Cast: Amitabh Bachchan, Saif Ali Khan, Deepika Padukone, Prateik Babbar, Manoj Bajpai
Director: Prakash Jha
After 'Rajneeti', director Prakash Jha once again holds a mirror to society, taking up the issue of reservation in the education system with 'Aarakshan'. The film takes different perspectives; showing us that really, the victims of the politics of reservation are the students themselves.
Yet where 'Rajneeti' was structured into a narrative based on 'The Mahabharata' and 'The Godfather', 'Aarakshan' drifts away without any anchor. It's a script stuck in a 70s locker, taken out and dusted, but you still can't shake off the feeling that it's dated.
That sadly has as much to do with the filmmaker's treatment of the subject. With endless, lofty speeches and idealistic melodrama, Prakash Jha turns 'Aarakshan' into a deathly boring slog.
Amitabh Bachchan stars as the upright Principal of an esteemed college in Bhopal, who sees the point behind reservation because he believes it'll bridge the gap of opportunities between the haves and the have-nots. An educationist to the core, he conducts free tuitions for weak students in his backyard, and strongly opposes the very agenda behind paid coaching centres because he feels that colleges themselves should be conducting 'remedial classes' to help students.
His idealistic values make him unpopular with the college board, that places the corrupt lecturer Manoj Bajpai in the position of Vice Principal, so they can get rich students with poor marks in through capitation fees.
One of the junior professors at this college is a Dalit played by Saif Ali Khan, the son of a poor ironing lady in Bachchan's basti, who gets a scholarship to the US based on merit.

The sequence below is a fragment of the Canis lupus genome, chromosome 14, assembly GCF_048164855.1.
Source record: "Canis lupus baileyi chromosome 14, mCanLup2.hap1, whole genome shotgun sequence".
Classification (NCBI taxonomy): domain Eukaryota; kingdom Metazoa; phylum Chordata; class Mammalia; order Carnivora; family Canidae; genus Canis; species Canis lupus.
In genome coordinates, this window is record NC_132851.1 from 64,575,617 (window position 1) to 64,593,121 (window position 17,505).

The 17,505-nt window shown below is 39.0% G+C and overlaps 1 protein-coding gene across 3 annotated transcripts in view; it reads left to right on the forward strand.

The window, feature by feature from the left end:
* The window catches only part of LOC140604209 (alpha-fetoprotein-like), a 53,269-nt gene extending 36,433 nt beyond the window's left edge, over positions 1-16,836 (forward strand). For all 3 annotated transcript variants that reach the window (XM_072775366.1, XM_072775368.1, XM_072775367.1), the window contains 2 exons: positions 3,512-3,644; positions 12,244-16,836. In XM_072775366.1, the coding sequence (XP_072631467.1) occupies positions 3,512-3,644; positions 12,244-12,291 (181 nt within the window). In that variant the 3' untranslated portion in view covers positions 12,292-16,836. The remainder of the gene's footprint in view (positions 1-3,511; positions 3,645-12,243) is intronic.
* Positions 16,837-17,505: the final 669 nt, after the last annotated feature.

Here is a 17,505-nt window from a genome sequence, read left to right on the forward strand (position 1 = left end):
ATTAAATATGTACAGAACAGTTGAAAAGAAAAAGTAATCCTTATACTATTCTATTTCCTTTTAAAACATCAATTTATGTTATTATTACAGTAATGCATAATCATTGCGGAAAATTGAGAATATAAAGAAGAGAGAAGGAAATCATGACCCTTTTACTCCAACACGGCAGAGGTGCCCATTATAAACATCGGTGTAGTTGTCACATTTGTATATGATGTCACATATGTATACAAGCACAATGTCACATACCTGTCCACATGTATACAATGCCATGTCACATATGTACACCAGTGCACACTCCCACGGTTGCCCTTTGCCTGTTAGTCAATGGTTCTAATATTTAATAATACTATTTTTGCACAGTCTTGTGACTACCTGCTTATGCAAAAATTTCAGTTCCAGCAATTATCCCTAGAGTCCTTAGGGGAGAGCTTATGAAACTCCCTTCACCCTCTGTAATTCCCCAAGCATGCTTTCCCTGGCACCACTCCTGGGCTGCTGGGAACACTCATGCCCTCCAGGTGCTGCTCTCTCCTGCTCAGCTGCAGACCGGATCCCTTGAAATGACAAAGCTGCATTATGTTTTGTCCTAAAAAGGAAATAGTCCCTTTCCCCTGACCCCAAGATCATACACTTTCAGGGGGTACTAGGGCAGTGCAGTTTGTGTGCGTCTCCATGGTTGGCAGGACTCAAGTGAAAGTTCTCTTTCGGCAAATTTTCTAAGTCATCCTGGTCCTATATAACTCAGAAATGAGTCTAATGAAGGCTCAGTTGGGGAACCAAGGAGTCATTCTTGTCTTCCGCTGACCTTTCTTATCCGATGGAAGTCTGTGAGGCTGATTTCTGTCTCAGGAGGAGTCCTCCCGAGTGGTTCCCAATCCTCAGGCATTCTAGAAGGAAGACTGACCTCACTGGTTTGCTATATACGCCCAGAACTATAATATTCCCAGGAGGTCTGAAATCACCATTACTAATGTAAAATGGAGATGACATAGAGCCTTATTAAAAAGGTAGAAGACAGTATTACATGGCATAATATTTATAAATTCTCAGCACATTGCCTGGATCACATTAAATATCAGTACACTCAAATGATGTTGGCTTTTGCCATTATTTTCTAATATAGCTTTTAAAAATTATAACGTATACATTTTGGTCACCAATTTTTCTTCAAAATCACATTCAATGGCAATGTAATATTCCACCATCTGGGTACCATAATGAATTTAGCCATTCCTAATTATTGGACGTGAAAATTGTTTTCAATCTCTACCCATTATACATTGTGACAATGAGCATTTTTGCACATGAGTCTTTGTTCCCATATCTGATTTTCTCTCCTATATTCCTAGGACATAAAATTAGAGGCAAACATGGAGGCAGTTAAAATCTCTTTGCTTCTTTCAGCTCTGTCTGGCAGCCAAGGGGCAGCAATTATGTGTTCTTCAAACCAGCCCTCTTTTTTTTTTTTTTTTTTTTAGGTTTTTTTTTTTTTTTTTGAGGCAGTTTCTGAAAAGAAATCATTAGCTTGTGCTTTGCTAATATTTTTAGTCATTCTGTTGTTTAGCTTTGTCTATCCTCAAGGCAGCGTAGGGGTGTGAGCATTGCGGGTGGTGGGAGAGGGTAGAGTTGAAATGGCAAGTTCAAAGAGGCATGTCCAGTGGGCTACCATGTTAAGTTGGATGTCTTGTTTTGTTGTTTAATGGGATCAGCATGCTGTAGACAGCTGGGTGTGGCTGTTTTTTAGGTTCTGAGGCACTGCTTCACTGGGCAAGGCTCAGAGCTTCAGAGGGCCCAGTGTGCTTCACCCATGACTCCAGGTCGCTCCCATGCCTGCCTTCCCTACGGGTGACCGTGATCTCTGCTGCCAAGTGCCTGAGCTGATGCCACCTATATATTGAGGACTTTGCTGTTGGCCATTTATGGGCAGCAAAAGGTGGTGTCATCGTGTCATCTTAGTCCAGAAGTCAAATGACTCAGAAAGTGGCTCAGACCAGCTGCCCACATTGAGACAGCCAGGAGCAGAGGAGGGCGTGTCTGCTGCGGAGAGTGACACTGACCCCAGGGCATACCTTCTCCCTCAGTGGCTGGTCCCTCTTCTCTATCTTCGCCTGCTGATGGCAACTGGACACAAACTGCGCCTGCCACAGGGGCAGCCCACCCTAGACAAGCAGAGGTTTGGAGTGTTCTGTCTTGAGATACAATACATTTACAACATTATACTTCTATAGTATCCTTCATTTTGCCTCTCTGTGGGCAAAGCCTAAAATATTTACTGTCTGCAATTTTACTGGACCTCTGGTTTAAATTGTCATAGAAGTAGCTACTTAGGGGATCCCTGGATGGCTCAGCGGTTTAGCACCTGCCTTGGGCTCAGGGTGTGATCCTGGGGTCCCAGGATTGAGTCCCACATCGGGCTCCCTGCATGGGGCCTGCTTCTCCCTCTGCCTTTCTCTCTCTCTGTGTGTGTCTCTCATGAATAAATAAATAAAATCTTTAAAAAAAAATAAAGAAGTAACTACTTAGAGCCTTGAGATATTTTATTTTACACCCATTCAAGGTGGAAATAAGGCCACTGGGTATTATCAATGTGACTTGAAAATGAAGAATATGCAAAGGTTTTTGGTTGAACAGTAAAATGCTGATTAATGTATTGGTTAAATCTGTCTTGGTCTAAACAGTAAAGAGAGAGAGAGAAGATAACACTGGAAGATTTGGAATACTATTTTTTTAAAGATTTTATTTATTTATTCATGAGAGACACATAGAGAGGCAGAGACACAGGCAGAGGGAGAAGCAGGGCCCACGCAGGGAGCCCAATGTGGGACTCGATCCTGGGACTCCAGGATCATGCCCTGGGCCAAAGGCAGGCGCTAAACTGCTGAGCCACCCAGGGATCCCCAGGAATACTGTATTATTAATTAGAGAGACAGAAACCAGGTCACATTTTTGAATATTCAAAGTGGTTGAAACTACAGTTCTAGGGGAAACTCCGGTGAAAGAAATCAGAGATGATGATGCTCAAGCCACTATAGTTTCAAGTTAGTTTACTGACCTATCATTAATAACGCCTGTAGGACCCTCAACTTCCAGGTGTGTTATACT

Meanwhile, Bachchan butts heads with Bajpai as the whole simmering resentment over the caste divide spills over the Mandal reservation issue. The other players in this drama are the Principal's daughter, played by Deepika Padukone, who is in a relationship with Saif; and Prateik, who is their friend and a fellow student at the college.
Their friendship is tested by the caste divide when Prateik fails to get admission to the college of his choice because of seats being blocked by the quota system.
As you can see, Prakash Jha takes a bird's eye view of the entire complicated system of education. Unfortunately, it looks as if he bit off more than he could chew because 'Aarakshan' gets unnecessarily convoluted and grates on your nerves.
When Amitabh Bachchan resigns, he finds his house taken over by the unscrupulous sons of his friend, who turn it into a coaching centre. This now spurs the ex-Principal to start giving free tuitions in a tabela, with a bunch of students nestled in a class next to a buffalo shed. Like a true underdog story, the classes run by Amitabh Bachchan, Saif Ali Khan and Deepika Padukone then take on the mighty coaching classes run by Manoj Bajpai.
One of the chief problems with 'Aarakshan' is that it's all too altruistic in its message. Everyone becomes a caricature: Bachchan's do-gooder Principal, Bajpai the scheming, money-minded coaching-class owner, and yes, the whiskey-guzzling ministers we last saw in 'Rajneeti' are here too.
With so much to say, the movie drags on endlessly, with over-written scenes, over-the-top emotions and dialogues that are so heavy, they end up being inaccessible. Of the performances, every actor seems to go through the motions and only Manoj Bajpai inserts some spark onto the screen.
'Aarakshan' is well-intentioned, but you can't shake off the feeling that you're trapped by a three-hour-long tirade. I'm going with a generous two out of five for Prakash Jha's 'Aarakshan'. If you don't want to be lectured, stay at home.
Pratik Ravani, Bangalore
KS Sundaram, Bangalore
Kunal Jain, Jaipur
Bhivesh Behl, New Delhi
What's your reaction to 'Aarakshan'?